Leslie Kasperowicz holds a BA in Social Sciences from the University of Winnipeg. She spent several years as a Farmers Insurance CSR, gaining a solid understanding of insurance products including home, life, auto, and commercial and working directly with insurance customers to understand their needs. She has since used that knowledge in her more than ten years as a writer, largely in the insurance...

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UPDATED: Sep 27, 2021

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Here's what you need to know...

  • Financial responsibility and mandatory auto insurance laws only apply to vehicles that are registered to be operated on public roads
  • In most states, you’re required to carry liability coverage that pays for third-party expenses after a loss
  • If a vehicle has been registered through the Motor Vehicle Department as Planned Non-Operational (PNO), you aren’t legally required to purchase the state-mandated car insurance coverage
  • If your car is off the road being stored in a parking lot or garage, you aren’t legally required to buy liability insurance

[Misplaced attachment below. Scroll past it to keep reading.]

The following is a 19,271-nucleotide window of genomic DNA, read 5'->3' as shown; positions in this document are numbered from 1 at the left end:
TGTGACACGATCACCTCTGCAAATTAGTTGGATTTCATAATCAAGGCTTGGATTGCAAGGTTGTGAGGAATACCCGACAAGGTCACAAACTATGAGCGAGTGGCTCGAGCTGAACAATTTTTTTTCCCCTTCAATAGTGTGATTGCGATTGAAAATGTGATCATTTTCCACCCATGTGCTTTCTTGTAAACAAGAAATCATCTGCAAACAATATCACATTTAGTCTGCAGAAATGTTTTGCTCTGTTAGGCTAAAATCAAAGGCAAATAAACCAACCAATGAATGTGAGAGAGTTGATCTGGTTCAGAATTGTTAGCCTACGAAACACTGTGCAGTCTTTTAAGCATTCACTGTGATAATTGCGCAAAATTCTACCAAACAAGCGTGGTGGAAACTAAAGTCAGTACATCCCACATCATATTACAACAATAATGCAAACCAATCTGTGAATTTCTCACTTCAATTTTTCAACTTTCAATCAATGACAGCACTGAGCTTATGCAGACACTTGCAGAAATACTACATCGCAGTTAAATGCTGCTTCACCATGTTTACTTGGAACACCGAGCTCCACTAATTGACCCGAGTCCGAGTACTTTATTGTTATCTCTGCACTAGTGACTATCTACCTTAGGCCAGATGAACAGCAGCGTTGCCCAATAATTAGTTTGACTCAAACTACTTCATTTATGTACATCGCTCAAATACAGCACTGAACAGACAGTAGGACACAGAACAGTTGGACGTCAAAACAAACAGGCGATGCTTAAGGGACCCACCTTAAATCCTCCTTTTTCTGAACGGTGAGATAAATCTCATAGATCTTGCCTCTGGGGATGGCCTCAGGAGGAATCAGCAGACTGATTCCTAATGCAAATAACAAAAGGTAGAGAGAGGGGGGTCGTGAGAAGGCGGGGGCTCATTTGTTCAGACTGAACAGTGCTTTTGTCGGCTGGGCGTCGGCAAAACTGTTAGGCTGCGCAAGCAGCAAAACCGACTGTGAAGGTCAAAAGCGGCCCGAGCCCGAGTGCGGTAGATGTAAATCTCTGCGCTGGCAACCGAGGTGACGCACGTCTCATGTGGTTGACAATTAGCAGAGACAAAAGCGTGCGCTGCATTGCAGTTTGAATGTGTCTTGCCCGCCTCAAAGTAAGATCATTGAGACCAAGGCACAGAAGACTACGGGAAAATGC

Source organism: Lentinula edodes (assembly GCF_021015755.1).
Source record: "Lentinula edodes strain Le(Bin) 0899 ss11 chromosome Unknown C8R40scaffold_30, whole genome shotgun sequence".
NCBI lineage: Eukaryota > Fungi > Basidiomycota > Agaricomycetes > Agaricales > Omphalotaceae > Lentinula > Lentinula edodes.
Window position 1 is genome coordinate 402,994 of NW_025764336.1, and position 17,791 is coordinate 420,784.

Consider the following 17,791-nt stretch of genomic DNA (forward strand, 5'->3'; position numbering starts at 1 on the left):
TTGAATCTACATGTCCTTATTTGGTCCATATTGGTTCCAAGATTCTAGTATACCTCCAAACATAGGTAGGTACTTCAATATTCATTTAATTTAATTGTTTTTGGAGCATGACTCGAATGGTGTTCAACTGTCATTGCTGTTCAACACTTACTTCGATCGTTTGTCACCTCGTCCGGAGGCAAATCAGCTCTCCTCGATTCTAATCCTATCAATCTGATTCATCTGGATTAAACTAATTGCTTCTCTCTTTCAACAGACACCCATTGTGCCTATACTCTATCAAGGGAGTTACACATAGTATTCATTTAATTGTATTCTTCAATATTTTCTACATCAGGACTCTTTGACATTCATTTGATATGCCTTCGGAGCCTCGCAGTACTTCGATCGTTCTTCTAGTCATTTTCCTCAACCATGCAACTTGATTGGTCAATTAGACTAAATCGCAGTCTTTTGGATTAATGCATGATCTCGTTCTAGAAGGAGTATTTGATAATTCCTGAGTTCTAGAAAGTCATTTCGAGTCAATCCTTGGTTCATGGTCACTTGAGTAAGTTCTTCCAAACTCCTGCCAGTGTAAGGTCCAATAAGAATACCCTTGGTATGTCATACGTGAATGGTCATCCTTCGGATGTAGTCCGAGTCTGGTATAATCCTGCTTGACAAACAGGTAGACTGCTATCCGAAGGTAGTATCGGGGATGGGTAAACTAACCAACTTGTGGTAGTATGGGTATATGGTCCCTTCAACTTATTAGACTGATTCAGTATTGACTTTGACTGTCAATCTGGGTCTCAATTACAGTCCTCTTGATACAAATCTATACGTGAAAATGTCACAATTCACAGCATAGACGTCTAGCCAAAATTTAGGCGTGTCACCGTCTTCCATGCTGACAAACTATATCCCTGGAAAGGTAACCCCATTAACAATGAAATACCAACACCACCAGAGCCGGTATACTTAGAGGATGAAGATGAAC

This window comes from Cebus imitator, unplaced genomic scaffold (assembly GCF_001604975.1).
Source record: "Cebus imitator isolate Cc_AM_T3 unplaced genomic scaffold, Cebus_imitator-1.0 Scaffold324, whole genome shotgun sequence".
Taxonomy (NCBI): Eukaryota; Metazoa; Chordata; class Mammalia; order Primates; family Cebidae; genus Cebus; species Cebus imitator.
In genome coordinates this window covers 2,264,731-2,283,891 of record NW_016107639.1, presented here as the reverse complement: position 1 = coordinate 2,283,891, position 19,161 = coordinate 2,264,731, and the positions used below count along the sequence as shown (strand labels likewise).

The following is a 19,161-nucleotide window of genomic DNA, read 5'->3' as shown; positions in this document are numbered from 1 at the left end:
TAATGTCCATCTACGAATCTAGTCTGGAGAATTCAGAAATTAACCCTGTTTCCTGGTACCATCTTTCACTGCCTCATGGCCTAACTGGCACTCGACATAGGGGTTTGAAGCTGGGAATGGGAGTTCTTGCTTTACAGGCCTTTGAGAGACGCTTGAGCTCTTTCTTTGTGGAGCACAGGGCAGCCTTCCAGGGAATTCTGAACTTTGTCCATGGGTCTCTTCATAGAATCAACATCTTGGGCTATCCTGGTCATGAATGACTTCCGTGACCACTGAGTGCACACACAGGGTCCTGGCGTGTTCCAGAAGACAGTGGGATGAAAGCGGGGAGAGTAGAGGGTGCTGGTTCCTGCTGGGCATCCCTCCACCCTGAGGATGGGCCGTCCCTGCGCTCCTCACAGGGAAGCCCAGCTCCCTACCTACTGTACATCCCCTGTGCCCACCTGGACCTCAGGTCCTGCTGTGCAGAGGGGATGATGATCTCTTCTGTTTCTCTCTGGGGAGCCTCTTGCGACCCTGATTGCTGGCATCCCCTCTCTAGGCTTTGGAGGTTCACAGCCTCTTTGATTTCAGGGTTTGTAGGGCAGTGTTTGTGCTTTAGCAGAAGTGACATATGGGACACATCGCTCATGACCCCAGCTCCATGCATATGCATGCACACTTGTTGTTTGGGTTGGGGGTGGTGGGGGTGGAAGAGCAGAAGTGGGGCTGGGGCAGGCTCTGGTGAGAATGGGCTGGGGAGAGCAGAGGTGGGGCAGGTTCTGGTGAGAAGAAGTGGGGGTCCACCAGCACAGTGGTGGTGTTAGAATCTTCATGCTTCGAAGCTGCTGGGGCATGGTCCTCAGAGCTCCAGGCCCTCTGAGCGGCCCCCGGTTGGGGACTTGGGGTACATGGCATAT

• Vehicle owners with cars that do hold some value should consider buying storage insurance on their vehicle to protect it against damages that can happen while parked
  • If a vehicle is being stored but still holds an active registration, you do need to maintain liability insurance. Many states require owners to turn in their plates if they plan on registering the car as a non-op

Most drivers are aware of the fact that they need auto insurance coverage to drive their vehicles on public roads, but not everyone knows whether or not they need coverage when their vehicle is off the road for long periods of time. If you’re storing your vehicle while you’re out of the country or your car isn’t operable and you don’t plan on fixing it, it’s important to brush up on your familiarity with your state’s insurance laws.